In this Q&A, Kathy Woods discusses how to have success with the social aspects of tennis and doubles tennis. Kathy Woods is the co-author of Playing Tennis After 50. Kathy Woods discusses social doubles tennis
"The only risk in social mixed doubles pops up if one or more of the players think they are playing competitive doubles," says tennis expert Kathy Woods. When playing social mixed doubles, find opponents who are looking for the same game, Woods recommends. In competitive mixed doubles, the gender dynamic becomes more pronounced than in social mixed doubles.
A successful doubles team knows that good communication is important to working together effectively, instilling confidence, and making matches fun. In Playing Tennis After 50, Kathy and Ron Woods offer tips for maintaining open lines of communication during doubles matches. At the end of a match, thank your partner for playing and compliment her on her effort and any outstanding plays she made no matter which team won.
Second, try several demo rackets, which are available at most shops, to see how you like the racket before you invest any money. Rackets with oversized heads typically range from 110 to 125 square inches (710 to 806 square centimeters), while midsized rackets are about 100 to 109 square inches (645 to 703 square centimeters). A heavy racket weighs more than 11 ounces (312 grams), midweight rackets weigh between 9.8 and 10.9 ounces (278 to 309 grams), and superlight rackets weigh between 9 ...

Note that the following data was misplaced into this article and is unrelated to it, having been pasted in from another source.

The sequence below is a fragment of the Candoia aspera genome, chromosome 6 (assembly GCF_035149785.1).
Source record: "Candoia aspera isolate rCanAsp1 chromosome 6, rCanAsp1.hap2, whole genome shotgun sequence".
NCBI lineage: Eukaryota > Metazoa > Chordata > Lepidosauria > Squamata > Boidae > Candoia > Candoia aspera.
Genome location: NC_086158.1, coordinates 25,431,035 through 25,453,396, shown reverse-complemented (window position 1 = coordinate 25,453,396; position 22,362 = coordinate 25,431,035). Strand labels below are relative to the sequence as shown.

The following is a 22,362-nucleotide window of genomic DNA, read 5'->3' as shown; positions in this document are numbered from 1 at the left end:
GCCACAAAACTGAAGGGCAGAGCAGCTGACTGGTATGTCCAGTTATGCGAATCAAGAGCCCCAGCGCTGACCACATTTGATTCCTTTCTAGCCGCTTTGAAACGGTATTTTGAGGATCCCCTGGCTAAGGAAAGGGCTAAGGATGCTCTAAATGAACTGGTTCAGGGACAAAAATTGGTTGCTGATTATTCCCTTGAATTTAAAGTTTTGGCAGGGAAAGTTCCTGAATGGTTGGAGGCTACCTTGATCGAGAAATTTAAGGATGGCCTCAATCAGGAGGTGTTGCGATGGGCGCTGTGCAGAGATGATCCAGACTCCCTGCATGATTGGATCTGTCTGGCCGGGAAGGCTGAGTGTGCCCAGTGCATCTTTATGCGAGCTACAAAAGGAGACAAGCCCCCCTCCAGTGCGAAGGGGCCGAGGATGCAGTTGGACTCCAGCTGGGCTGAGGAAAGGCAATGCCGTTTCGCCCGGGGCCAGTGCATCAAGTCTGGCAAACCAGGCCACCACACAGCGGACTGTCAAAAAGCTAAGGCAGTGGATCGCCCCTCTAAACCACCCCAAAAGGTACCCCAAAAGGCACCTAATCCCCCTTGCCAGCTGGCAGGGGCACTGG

Use sound technique to minimize shock to your body. The good news is that they can be avoided by developing and practicing sound body mechanics through proper tennis technique. Many male tennis players consider themselves to be at least somewhat athletic and are self-taught players for the most part.